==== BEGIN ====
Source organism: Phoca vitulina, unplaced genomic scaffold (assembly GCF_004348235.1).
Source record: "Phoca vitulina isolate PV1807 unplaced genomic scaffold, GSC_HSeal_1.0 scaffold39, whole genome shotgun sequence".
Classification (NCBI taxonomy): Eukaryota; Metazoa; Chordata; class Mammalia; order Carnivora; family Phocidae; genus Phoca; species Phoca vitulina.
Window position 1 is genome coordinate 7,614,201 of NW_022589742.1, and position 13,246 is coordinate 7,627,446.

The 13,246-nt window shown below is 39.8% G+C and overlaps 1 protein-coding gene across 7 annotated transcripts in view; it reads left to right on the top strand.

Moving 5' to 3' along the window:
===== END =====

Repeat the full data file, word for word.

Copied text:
Source organism: Phoca vitulina, unplaced genomic scaffold (assembly GCF_004348235.1).
Source record: "Phoca vitulina isolate PV1807 unplaced genomic scaffold, GSC_HSeal_1.0 scaffold39, whole genome shotgun sequence".
Classification (NCBI taxonomy): Eukaryota; Metazoa; Chordata; class Mammalia; order Carnivora; family Phocidae; genus Phoca; species Phoca vitulina.
Window position 1 is genome coordinate 7,614,201 of NW_022589742.1, and position 13,246 is coordinate 7,627,446.

The 13,246-nt window shown below is 39.8% G+C and overlaps 1 protein-coding gene across 7 annotated transcripts in view; it reads left to right on the top strand.

Moving 5' to 3' along the window: